I let myself into the NICU and the sweet milk smell washes over me. I get my face really close the the incubators, so I can feel the heat on my cheek. My favorite is a preemie, the Griffith baby, who is almost ready to be released. She has gotten big, and wriggles on her own, and her once blue eyes have settled to an intelligent brown. I open the incubator and she looks up at me, curious. Picking her up, I feel every one of her wishbone ribs. I breathe her in, fill my lungs with her. Starving, big gulps. Get so close I get sebum on the tip of my nose.

It is better than any antiseptic or decontamination shower and I feel clean, clean, clean.


I stop sleeping in beds, after my divorce. I sleep slumped at the kitchen counter, or on my yoga mat, or on on-call cots. I sleep on the bus, so strangers are always waving their swollen fingers in front of me and saying miss, miss, what’s your stop, along with some other things I pretend to sleep through. It’s a tightrope though; pretend to sleep for too long, and you get a hand on your thigh.

I sleep on waiting room sofas and on the bathroom tile and in the supply closet at work. I sleep for the half-life of a heartbeat, always wrapped around things, contorted, my dead-weight legs seeking something, twining with blankets— a caduceus. Always reaching.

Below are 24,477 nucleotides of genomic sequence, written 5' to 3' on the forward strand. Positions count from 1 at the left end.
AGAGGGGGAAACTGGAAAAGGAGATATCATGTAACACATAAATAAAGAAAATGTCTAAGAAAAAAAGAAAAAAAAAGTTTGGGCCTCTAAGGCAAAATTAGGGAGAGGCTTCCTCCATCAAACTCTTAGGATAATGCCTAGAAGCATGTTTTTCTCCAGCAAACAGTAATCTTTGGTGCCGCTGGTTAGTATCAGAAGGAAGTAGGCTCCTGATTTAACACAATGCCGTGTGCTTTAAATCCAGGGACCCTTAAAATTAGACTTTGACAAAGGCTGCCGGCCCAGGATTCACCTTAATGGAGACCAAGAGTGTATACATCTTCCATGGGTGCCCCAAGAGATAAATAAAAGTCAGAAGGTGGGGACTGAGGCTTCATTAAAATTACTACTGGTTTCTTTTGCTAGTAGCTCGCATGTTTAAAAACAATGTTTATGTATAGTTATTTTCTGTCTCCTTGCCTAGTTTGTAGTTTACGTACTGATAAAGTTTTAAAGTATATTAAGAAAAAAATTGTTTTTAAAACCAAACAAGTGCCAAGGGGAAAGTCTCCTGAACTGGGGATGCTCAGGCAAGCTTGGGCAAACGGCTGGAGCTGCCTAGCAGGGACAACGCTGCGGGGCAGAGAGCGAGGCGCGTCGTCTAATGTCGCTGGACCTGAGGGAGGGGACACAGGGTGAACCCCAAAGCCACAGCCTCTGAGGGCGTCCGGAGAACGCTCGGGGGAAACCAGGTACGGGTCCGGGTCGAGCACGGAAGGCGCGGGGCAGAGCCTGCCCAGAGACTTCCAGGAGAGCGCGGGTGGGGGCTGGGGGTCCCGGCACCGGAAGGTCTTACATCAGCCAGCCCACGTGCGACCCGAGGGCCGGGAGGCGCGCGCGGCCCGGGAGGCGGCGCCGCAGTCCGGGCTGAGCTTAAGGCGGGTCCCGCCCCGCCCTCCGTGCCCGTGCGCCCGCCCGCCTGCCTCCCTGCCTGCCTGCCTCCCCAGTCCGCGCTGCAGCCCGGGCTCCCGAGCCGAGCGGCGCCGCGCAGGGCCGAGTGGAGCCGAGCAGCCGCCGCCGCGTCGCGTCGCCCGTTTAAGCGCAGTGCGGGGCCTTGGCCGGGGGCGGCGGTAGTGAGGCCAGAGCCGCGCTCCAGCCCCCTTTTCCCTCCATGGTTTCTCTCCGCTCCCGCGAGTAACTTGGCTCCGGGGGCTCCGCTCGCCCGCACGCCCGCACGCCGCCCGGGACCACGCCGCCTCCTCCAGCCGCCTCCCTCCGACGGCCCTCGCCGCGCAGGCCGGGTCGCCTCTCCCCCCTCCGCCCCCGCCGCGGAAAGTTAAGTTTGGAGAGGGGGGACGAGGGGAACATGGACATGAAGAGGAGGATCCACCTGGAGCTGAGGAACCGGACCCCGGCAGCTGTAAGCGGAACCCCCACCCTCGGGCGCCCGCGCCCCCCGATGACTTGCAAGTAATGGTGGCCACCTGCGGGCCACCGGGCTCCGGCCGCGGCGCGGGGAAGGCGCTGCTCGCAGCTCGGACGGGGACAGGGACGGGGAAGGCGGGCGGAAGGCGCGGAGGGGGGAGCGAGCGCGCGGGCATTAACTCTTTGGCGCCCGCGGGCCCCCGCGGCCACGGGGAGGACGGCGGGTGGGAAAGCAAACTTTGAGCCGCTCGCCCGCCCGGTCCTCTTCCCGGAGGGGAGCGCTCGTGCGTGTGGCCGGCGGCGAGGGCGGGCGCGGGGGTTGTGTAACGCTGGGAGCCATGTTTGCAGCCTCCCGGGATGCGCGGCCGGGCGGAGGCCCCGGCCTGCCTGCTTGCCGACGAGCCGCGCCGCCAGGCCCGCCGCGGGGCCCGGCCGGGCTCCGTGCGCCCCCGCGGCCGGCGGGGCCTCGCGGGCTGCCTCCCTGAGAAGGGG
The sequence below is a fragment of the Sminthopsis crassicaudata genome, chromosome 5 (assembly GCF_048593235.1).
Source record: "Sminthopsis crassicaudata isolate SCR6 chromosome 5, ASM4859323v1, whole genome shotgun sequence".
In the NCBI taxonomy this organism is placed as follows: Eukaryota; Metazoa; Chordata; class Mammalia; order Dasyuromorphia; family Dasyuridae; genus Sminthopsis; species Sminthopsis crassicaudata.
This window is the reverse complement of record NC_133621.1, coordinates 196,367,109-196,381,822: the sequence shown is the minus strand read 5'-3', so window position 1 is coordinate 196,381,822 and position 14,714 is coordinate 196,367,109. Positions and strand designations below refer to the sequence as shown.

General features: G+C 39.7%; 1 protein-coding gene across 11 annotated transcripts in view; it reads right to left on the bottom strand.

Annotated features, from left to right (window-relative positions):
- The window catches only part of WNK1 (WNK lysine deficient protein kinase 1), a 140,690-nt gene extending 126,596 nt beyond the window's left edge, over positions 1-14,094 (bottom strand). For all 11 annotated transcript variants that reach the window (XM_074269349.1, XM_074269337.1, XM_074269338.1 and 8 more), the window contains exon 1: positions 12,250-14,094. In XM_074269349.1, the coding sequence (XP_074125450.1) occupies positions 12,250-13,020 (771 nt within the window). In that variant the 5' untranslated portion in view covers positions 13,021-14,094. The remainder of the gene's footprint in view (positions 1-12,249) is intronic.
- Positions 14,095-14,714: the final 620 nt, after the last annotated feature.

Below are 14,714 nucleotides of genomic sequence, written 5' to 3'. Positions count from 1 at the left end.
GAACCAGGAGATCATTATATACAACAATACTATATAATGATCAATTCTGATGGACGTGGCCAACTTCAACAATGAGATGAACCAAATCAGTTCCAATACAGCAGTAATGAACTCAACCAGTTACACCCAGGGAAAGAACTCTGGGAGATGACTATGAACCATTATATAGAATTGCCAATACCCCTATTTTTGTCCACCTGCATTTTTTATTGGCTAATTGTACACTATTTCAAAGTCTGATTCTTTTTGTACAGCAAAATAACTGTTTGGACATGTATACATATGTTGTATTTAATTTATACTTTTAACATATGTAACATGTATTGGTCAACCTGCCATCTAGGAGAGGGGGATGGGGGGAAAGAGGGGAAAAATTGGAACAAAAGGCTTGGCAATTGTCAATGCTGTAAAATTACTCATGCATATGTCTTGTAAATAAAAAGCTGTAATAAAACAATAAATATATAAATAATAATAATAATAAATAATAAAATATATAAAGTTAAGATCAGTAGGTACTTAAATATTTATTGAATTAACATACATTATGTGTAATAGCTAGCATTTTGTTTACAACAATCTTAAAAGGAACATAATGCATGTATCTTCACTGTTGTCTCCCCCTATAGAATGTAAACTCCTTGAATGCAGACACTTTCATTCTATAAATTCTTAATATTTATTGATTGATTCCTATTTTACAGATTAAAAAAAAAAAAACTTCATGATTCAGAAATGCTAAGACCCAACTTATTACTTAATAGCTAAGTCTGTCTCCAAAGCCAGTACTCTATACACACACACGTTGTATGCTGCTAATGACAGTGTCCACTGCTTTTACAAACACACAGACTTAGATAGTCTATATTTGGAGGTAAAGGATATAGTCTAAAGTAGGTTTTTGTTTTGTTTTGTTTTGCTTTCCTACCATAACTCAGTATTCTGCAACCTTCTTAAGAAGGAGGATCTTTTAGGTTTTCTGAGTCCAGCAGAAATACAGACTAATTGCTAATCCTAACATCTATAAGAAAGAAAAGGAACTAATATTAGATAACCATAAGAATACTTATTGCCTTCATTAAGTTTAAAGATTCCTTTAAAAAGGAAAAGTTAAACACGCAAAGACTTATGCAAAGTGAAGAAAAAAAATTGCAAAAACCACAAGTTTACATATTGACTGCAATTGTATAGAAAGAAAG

But mostly, I lie awake thinking of scuttling cockroaches and unfurling snakes, thinking mostly of their unarmored bellies— unprotected, really just worms. Spend the nights cleaning under my fingernails with bleach wipes, until I hear my roommate pad into the kitchen before the sunrise, stethoscope around her neck.

The morning news rattles off tragedies, telling us it’s an epidemic, as if we didn’t already fucking know.

“You look like shit,” Lisa says. Lisa is also divorced and also a nurse. Our two-bedroom in Jamaica Plain is crumbling, but only three train stops from work. She is always trying to give me some of her Ambien, because a tired nurse is a dangerous nurse.

“You should get some sleep.”

I should, I think, I should quit at the hospital and throw a syringe in Karen’s face like a dartboard, and slip away in the river Lethe, alongside all the infants whose mothers lost the grip on their ankles, or maybe, that was a different river.

“How have they not fired me,” I ask Lisa constantly.

“I think it’s actually impossible to get fired,” Lisa says. “You’d have to like, shoot someone.”